we have really serious trouble balancing our
budget, we are going to be less inclined, and
it is going to become politically less feasible,
to maintain the Marshall Plan at scheduled
levels, and to spend money implementing
Mr. Truman's Point Four for the develop-
ment of backward areas. What happens in-
side the country is going to affect the foreign
affairs course of the country as a whole.
The idea that this country can move
through a predetermined orbit, regardless
of what happens inside, is not a sound
one; for economically, the movement of
the mass must, in the end, be influenced
by the movements of the particles that go
to make it up.
The price for planning our way safely
abroad must be a certain amount of plan-
ning at home, at least to the extent of curb-
ing recession; the price for not planning at
home must be injury to our plans abroad.
It is a fascinating concept, and, to many, a
soothing one, that we can remain a pocket
of unplanfulness in an organized world, but
the trouble is that cause and effect leap
across national boundaries, and are not
stopped at the water's edge. Firmly, our age
puts upon us the sad obligation to be bril-
liant everywhere, at home no less than
abroad.
(Copyright, 1949, New York Post Corporation)

Greatness
ALBERT SCHWEITZER is us-
ually spoken of in terms of
greatness.
He has been called a great man's
great man because in his quiet
service to humanity and in his
search for truth he has tried to
follow the ways of God, promote
humanity and reduce suffering,!
unselfishly, without any thought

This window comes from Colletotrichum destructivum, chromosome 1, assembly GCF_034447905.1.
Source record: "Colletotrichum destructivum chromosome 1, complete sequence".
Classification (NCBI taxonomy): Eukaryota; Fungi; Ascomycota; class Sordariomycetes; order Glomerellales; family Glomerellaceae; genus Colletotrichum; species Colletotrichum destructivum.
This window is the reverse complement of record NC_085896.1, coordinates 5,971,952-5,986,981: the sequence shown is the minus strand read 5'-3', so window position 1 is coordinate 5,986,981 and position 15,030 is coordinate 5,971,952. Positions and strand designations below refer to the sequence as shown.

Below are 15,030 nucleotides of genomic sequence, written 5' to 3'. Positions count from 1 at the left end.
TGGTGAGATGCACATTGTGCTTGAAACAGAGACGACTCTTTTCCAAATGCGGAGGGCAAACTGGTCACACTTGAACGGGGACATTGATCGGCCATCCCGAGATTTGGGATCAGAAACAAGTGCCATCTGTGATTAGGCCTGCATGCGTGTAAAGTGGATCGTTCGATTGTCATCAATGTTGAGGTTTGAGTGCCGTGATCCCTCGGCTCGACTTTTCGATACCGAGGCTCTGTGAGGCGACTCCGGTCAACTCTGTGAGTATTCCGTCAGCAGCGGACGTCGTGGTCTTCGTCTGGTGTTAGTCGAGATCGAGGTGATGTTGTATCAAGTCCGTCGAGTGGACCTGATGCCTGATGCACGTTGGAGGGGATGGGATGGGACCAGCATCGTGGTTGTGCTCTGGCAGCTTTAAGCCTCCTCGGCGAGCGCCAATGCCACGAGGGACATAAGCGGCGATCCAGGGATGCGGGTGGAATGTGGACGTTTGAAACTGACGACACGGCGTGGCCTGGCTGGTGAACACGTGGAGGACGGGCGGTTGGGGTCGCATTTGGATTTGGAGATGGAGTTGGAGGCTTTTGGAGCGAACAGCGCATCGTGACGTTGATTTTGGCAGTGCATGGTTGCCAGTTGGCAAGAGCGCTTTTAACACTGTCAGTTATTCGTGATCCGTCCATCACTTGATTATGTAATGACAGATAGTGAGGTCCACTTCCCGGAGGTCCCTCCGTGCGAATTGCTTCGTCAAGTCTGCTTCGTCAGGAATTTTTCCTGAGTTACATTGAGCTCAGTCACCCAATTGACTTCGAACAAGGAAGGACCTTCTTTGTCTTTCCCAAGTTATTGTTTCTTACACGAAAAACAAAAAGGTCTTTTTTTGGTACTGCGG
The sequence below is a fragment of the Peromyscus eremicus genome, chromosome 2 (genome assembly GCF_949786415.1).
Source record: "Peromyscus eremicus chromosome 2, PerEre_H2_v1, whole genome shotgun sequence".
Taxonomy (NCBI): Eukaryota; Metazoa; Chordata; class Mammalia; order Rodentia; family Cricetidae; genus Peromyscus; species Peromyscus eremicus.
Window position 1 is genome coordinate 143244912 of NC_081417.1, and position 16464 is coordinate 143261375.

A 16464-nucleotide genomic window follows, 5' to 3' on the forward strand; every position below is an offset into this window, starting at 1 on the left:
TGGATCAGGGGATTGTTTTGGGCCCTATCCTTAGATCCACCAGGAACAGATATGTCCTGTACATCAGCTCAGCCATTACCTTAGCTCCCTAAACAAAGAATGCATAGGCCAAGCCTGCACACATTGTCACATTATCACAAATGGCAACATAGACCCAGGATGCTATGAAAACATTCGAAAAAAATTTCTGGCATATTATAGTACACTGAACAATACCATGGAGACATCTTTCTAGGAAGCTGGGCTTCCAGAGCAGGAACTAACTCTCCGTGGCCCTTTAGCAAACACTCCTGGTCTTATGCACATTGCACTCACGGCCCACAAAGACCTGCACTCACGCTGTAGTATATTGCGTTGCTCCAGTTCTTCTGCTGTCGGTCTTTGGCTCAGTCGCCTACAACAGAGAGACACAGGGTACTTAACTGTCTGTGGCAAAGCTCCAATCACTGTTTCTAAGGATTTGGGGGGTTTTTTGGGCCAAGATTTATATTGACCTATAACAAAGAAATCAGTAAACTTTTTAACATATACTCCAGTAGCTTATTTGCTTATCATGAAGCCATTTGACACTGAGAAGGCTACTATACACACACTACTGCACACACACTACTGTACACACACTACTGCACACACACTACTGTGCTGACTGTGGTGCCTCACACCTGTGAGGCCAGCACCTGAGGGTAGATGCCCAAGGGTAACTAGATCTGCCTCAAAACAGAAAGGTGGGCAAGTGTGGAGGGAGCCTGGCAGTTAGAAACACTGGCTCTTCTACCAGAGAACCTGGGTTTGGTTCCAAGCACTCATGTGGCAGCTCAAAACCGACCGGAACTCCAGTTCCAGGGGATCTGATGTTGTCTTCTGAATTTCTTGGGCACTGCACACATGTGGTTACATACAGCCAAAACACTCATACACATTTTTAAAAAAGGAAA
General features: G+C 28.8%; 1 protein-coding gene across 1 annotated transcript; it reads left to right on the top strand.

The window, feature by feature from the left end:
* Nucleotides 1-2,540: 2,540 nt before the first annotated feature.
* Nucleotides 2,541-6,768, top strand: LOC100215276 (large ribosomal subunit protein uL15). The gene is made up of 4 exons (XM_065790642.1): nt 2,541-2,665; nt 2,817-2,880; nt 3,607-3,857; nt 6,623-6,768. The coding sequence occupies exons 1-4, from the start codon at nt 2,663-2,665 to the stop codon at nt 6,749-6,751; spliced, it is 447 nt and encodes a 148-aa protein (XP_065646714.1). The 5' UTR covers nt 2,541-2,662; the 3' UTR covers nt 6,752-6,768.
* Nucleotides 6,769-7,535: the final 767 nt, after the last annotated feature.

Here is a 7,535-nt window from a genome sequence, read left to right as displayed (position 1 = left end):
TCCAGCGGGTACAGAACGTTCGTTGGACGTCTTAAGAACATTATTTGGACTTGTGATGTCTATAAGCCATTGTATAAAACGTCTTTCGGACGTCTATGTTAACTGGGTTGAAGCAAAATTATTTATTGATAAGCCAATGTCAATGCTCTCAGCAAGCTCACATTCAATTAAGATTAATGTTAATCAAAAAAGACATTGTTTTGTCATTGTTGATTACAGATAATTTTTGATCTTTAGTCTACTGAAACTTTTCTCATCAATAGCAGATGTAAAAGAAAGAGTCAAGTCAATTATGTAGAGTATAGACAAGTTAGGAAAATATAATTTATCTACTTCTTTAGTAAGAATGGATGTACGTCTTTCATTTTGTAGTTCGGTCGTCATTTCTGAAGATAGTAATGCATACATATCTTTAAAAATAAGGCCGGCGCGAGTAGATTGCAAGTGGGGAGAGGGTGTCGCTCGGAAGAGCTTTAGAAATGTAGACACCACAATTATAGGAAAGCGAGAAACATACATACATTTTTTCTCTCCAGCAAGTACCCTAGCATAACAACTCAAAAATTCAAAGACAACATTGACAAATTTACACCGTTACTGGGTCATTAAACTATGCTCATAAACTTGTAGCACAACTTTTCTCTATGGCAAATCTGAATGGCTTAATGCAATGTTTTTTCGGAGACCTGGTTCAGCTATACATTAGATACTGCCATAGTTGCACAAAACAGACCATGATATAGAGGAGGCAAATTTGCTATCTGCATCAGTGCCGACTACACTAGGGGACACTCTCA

of worldly success or even recogni-
tion.
Dr. Schweitzer's greatness is cer-
tainly not due to the variety of
fields in which he has worked.
although he has'done outstanding
work in all of them.
A native of Alsace, he holds
four separate doctorates. Mu-J
sicians know him as the fore-
most authority on Bach and an
organist of renown, theologians
know him for his books and his
missionary work, doctors know
the hospital he built in the
French Congo, at Lambarene,
which has become his second
home.
This week Dr. Schweitzer, now
74 years old, arrived in New York
on his first visit to the United
States. He is here to attend the
International Goethe Convocation
at Aspen, Colorado, and he is well
qualified to speak at Goethe's bi-
centennial, having been the secand
man to receive the Goethe Prize
from the city of Frankfurt and
having only last year published
his Goethe lectures. Some of his
personal philosophy may be
brought out by some of his obser-
vations on Goethe, as quoted in
"Albert Schweitzer: An Anthol-
ogy."
* * *
I CAME ON THE real Goethe
when it struck me in connection
with his activities that he couldo
not think of any intellectual em-;
ployment without practical workf
side by side withit, and that the
two were not held, together by
their character and object being
similar, but were quite distinct and
only united through his personal-
ity.
It gripped, me deeply that for
this giant among the intellec-
tuals there was no work which
he held to be beneath his dig-
nity, no practical employment of
which he ever said that others
on account of their natural
gifts and of their profession
could do it better than he, and
that he was always ready to
prove the unity of his personal-
ity by the union of practical
work with intellectual activity.1
To the individual Goethe says:t
Do not abandon the ideal of
personality, even when it runs<
counter to developing circum-
stances. Do not give it up for
lost even when it seems no longer
tenable in the presence of oppor-
tunistic theories which would
make the spiritual conform only
to the material.
* * *
GOETHE'S MESSAGE to thet
men of today is the same as to the
men of his time and to the men
of all times: "Strive for true hu-
manity! Become a man who is true
to his inner nature, a man whose
deed is in tune with his character"
* * *
WHAT DOES Goethe say to our
time?
He says to it, that the frightful
drama that is being enacted in it,
can come to an end only when it
sets aside the economic and social
magic, in which it has trusted,